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Well, was Fermi worth the wait?
The most anticipated graphics card is rather interesting, and no one can argue the fact that it is the fastest single-GPU card on the market. On the other hand, it is also the most complex piece of graphics silicon that was ever created, and at 3.2 billion transistors it is certainly the most impressive one.
The GF100 is designed for future games based on DirectX 11 specs, and it bets on the importance of DirectX 11 tessellation coupled with a significant geometric performance increase but today it cannot shine. It is faster than any single-GPU card graphics card and performs quite well in new DirectX 11 tests. Compared to the GT200 generation, the new GPU offers several major improvements. Physics processing is now more efficient, as well as ray tracing. Let's not forget tessellation, either.
However, while the state of the art architecture is something to drool over, real life tests and economics work against the GTX 480. In most scenarios it is 20 to 25 percent faster than the HD 5870. On the other hand, AMD's HD 5870 is available for about €330, while the GTX 480 will set you back €450. So, the architecture gets our thumbs up, but the actual card leaves much to be desired. While it is somewhat faster than the HD 5870, it's pricey, hot and it needs quite a bit more power than the HD 5870. The fact that an HD 5970 costs €515 also works against it.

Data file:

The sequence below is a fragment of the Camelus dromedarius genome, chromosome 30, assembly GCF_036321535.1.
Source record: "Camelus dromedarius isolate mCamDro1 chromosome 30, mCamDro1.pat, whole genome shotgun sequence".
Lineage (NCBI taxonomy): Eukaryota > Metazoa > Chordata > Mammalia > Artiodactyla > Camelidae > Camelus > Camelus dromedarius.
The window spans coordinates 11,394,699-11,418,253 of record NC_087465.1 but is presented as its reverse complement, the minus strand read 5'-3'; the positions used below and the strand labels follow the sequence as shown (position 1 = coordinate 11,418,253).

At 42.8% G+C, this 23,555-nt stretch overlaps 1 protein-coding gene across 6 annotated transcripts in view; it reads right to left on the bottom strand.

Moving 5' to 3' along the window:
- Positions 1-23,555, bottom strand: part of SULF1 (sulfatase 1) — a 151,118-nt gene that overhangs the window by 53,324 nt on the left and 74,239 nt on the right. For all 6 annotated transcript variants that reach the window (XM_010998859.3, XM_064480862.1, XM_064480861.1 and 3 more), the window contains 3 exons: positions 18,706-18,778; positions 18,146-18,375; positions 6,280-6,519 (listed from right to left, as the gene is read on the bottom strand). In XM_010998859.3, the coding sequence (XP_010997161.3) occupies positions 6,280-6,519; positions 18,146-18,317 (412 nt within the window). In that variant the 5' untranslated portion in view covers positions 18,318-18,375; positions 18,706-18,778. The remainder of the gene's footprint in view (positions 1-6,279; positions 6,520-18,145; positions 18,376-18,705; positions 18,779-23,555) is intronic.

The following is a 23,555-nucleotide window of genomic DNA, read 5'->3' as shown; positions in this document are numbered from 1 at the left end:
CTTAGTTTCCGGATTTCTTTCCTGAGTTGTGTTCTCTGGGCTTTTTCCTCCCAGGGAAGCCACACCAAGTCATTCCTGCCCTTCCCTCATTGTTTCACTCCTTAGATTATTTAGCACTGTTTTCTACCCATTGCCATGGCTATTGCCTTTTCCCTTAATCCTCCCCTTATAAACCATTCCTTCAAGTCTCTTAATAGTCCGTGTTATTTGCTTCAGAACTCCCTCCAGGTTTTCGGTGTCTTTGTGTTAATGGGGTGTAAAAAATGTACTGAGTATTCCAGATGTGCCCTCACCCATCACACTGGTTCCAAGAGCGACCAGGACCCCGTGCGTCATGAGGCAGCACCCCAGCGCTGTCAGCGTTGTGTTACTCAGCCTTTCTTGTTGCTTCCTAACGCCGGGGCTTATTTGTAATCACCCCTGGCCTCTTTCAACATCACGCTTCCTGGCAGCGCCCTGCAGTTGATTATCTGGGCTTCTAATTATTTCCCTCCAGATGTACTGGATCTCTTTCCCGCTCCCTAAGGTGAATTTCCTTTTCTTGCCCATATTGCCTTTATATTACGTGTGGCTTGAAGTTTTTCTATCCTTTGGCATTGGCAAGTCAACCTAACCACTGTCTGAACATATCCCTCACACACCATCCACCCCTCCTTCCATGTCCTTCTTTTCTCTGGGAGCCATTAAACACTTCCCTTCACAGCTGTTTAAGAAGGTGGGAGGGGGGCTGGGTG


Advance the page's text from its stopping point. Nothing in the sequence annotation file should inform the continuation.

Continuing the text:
It is possible the GTX 480 will manage to outpace AMD's 5000 series cards by a wider margin in new games, and a 512-shader version could help turn the tables. Although Nvidia is back in the game, it still has a long way to go.
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